JointHealth™ express   February 28, 2014

Call for patient input on treatment for psoriatic arthritis

Do you have psoriatic arthritis or care for someone who does? We want your valuable input.

On January 21 of this year, Health Canada approved ustekinumab for the treatment of psoriatic arthritis. Now, the Common Drug Review (CDR) is welcoming input on the manufacturer’s submission of ustekinumab (Stelara®) for the treatment of psoriatic arthritis (PsA) from patients and their caregivers.

The CDR is part of the Canadian Agency for Drugs and Technologies in Health (CADTH). The CDR conducts objective, rigorous reviews of the clinical and cost effectiveness of drugs, and provides formulary listing recommendations to the publicly funded drug plans in Canada (except Quebec).

To help them make their recommendations, the CDR accepts input from patient groups, like Arthritis Consumer Experts (ACE). We would like to gather your views and share them with the CDR.

These are the questions they are asking:

  1. What are the psoriatic arthritis (PsA) related symptoms and problems that impact the patient's day-to-day life and quality of life? For example: what aspects of PsA are more important to control, how does PsA affect day-to-day life, and are there any activities that the patient is not able to do as a result of psoriatic arthritis?

  2. How well are patients managing their psoriatic arthritis with currently available treatments? Examples of the types of information to be included in the answer are:
    • What therapy are patients using for PsA?
    • How effective is current therapy in controlling the common aspects of PsA?
    • Are there adverse effects that are more difficult to tolerate than others?
    • Are there hardships in accessing current therapy?
    • Are there needs, experienced by some or many patients, which are not being met by current therapy?
    • What are these needs?
  3. What challenges do caregivers face in caring for patients with psoriatic arthritis?
    • How do treatments impact on the caregivers' daily routine or lifestyle?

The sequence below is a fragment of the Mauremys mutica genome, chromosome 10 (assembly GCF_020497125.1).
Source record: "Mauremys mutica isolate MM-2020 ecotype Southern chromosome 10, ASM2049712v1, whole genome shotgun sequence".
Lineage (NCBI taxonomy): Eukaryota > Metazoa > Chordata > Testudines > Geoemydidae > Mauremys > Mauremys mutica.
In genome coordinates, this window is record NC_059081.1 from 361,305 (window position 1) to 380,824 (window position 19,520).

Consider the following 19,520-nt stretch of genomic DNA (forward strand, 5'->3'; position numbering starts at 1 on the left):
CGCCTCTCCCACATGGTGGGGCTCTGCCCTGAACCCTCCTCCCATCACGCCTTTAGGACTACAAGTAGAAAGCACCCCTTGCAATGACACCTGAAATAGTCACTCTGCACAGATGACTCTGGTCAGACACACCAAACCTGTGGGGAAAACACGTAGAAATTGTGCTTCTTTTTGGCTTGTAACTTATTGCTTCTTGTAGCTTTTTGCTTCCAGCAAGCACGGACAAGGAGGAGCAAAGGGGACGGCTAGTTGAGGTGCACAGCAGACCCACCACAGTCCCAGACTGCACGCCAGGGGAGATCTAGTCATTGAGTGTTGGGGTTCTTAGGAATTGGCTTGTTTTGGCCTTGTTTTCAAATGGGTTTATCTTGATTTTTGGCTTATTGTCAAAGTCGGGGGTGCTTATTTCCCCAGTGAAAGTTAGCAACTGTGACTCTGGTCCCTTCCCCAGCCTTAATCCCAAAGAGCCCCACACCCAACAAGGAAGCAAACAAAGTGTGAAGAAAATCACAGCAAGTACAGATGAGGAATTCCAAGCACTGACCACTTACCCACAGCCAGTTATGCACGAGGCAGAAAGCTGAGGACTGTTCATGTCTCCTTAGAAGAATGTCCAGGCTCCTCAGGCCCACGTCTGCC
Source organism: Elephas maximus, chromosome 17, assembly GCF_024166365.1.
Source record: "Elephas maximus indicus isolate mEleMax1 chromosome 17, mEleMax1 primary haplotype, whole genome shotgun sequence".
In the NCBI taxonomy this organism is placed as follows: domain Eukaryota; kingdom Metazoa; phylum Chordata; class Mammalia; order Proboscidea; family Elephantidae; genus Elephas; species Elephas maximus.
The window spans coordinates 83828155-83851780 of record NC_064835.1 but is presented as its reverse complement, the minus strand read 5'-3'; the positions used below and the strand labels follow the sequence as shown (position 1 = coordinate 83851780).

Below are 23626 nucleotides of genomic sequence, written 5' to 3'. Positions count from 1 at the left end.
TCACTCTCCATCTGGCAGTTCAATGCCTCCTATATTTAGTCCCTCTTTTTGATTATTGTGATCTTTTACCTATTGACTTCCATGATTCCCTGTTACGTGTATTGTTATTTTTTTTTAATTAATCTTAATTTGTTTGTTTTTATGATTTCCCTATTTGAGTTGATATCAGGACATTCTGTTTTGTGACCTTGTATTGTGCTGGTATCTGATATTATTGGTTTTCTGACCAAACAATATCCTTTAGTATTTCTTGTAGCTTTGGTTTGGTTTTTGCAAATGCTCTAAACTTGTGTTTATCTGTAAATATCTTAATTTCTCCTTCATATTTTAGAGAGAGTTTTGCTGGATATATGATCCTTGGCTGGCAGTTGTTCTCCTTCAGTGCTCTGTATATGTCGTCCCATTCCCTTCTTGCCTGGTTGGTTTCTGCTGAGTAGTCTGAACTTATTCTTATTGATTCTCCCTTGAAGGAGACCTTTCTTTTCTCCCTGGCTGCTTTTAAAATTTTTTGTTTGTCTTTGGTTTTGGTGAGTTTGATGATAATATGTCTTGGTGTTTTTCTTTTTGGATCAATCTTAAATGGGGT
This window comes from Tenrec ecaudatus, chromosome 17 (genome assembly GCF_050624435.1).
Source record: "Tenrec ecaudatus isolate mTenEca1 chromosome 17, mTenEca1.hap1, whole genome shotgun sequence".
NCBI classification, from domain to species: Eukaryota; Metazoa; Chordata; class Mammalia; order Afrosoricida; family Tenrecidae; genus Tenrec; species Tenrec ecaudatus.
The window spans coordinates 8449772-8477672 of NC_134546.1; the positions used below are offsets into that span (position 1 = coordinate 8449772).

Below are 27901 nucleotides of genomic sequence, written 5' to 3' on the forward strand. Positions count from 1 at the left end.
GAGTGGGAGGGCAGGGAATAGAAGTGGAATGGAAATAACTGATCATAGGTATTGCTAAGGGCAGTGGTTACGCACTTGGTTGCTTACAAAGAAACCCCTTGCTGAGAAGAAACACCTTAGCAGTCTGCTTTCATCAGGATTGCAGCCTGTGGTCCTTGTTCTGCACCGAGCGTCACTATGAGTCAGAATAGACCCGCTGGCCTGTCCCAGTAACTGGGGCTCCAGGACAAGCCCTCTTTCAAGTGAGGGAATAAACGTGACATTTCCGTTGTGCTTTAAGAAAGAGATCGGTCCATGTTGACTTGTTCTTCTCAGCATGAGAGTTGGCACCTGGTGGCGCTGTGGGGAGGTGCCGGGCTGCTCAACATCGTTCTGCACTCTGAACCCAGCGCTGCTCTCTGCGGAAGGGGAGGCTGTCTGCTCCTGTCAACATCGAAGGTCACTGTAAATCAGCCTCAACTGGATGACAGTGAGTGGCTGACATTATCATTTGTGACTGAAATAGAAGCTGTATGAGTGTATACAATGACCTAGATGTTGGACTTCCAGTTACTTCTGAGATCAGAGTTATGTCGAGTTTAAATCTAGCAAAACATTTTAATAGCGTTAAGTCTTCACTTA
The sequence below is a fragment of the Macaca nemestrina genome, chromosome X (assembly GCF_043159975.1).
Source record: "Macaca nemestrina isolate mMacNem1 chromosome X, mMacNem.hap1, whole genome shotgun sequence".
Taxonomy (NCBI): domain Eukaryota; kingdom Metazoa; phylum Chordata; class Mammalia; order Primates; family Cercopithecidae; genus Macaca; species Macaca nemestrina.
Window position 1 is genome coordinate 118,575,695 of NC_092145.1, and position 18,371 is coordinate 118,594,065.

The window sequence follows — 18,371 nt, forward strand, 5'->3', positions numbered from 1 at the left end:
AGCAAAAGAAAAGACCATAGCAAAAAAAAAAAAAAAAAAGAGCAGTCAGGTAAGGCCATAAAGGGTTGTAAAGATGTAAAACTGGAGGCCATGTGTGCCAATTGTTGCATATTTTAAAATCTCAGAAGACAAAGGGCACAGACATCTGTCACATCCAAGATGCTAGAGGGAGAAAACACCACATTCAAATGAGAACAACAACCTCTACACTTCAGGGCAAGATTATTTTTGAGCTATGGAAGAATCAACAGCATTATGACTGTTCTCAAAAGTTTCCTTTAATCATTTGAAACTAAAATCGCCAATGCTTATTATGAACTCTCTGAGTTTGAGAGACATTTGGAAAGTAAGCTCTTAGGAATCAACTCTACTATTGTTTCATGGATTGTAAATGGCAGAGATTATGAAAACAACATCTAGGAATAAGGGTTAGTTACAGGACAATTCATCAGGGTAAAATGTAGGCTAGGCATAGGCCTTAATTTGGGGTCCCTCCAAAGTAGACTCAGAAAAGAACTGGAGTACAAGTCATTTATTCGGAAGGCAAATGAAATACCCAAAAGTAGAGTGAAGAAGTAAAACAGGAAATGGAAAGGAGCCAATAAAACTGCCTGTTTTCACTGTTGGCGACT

• Are there challenges in dealing with adverse effects related to current therapy?
  4. Based on no experience with ustekinumab, what are the expectations for the medication?
    • Is it expected that the lives of patients will be improved by ustekinumab, and how?
    • Is there a particular gap or unmet patient need in current therapy that ustekinumab will help alleviate?
    • Would patients be willing to experience serious adverse effects with ustekinumab if they experienced other benefits from the medication?
    • How much improvement in the condition would be considered adequate? What other benefits might ustekinumab have, for example, fewer hospital visits or less time off work?
  5. What experiences have patients had to date with ustekinumab as part of a clinical trial or through a manufacturer's compassionate supply?
    • What positive and negative effects does ustekinumab have on the condition?
    • Which symptoms does ustekinumab manage better than the existing therapy and which ones does it manage less effectively?
    • Does ustekinumab cause adverse effects?
    • Which adverse effects are acceptable and which ones are not?
    • Is ustekinumab easier to use?
    • How is ustekinumab expected to change a patient's long-term health and well-being?
If you live with psoriatic arthritis or care for someone with the disease, please send us your input by Friday, March 28, 2014, so that we may submit a report by the April 1 deadline. Your input will be anonymous. No names or identifying information of patients will be included in the submission.

Please contact us at to provide your input or arrange for a phone interview.